Nugget: Moore at his very best: finding humour in such a troubling subject. Canada and its people come out of this very well: even the juvenile deliquents who skip school in order to hang out at their local Taco Bell are charming.
Moore has a brilliant editing technique in which he juxtaposes images of run down and abandoned neighbourhoods with upbeat comments by the wealthy, making them seem heartless and hypocritical. He really brings out the ruthlessness of industrial capitalism; but it's the nature of corporations not to hold anyone responsible for their actions. Moore tries to portray Roger Smith as a baddie, but it isn't really his fault. His main responsibilities are to the profit-hungry shareholders, who are actually just you and me, or anyone with pensions and mortgages.
Nugget: worthwhile watching, despite its datedness, just to remind you that things haven't changed all that much in fifteen years; and to see how Moore's directing career started out.
Friday, 7 January 2005
There are some great songs, such as "Tomorrow", "So You Wanna Be a Boxer?" and "Bad Guys". Parker marshalls his cast brilliantly. Apparently, they all woalked around on set listening to the songs on headphones whenever they weren't shooting so that they became comfortable miming along to them.
This was one of my favourite films as a wain - and is still one now that I'm a slighly bigger wain. The jokes and references to the gangster flicks of the 30s are aimed more at adults (Foster has some great one-lines); but the pedal cars and splurge fights keep the kids bopping along.
Nugget: "Everybody loves that man, Bugsy Malone."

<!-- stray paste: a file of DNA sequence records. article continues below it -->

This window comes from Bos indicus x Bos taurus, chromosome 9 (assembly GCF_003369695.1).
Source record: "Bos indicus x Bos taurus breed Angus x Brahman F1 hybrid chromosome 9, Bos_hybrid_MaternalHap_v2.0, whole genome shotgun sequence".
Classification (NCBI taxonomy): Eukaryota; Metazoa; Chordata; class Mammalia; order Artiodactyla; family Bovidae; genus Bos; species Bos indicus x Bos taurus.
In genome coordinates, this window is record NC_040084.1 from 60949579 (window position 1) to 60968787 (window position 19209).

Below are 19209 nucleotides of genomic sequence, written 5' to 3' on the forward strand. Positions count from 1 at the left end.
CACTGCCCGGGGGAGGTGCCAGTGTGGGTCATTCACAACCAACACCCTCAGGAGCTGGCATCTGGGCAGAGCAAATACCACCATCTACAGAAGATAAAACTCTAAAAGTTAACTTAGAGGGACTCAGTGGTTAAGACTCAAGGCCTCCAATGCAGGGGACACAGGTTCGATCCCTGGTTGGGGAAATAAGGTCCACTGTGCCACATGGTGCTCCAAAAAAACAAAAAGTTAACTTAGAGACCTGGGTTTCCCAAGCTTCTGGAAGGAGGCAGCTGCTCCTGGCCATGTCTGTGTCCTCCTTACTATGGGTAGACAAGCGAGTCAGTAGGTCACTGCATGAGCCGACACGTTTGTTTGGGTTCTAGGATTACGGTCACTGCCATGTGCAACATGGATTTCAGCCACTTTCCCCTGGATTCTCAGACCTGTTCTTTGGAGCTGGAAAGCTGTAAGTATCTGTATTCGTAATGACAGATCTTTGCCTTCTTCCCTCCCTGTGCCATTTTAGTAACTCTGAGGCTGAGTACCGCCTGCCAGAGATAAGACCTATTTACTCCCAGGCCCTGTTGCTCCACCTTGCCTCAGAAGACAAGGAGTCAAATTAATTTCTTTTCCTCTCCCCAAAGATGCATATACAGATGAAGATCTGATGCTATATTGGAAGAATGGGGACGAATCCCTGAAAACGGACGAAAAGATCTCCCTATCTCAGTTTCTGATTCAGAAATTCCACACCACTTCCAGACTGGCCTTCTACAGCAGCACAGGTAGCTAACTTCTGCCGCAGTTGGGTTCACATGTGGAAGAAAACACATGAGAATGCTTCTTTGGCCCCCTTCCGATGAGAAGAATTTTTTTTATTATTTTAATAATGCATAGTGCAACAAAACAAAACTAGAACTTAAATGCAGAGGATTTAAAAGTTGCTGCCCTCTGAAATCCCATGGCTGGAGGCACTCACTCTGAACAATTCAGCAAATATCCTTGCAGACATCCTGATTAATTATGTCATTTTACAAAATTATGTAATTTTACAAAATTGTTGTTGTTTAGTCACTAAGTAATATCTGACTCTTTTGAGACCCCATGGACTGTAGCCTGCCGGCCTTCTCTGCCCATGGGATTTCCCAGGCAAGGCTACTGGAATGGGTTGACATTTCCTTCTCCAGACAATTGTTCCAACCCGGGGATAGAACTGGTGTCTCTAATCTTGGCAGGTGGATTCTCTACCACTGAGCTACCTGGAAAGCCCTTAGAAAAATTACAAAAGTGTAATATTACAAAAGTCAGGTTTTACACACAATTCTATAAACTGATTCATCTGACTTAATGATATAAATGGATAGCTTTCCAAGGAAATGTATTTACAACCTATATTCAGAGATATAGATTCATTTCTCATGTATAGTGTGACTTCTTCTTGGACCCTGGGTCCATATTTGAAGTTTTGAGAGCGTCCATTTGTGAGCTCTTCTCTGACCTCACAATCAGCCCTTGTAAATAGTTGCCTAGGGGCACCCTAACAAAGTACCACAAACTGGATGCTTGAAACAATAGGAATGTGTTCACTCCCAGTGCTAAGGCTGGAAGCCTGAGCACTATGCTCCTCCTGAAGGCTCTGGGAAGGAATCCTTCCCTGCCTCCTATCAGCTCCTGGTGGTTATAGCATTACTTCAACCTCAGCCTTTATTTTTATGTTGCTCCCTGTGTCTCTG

Patrick Swayze atones somewhat for his 80s fuckass movies with a perfect character acting role as Jim Cunningham, a self-help neo-evangelist, preaching his own gospel of Love not Fear. Drew Barrymore is Donnie's English teacher, who tells a new female student to sit next to whoever she thinks is the cutest boy in the class. The private school PTA palpably hums with Republican values.
Writer/director Richard Kelly creates some startling cinematic beauty, right from the opening shots when Donnie wakes up in the middle of the road, on top of a hill somewhere in Virginia (or near Washington D.C. anyway - they watch a Redskins game on the TV). He plays with timelapse and computer animation, and relies on a subtle soundtrack to set the tone.
Nugget: the Director's Cut has recently been released. I haven't seen it; but I don't think you should try to retouch a movie that is so sweetly balanced. It's a thing of beauty.
Especially as things are backward. The whole movie plays in reverse, with intercut scenes in black and white in which Leonard explains his condition and all about Sammy Jankis, remember Sammy Jankis. Five minutes or so of film goes forward, then it cuts back to five minutes before that. It starts to seem to make sense when you figure out how the scenes overlap. You know what happens, but you only learn the characters' back stories in small increments. You're as ignorant and malleable as the memory deficient protagonist.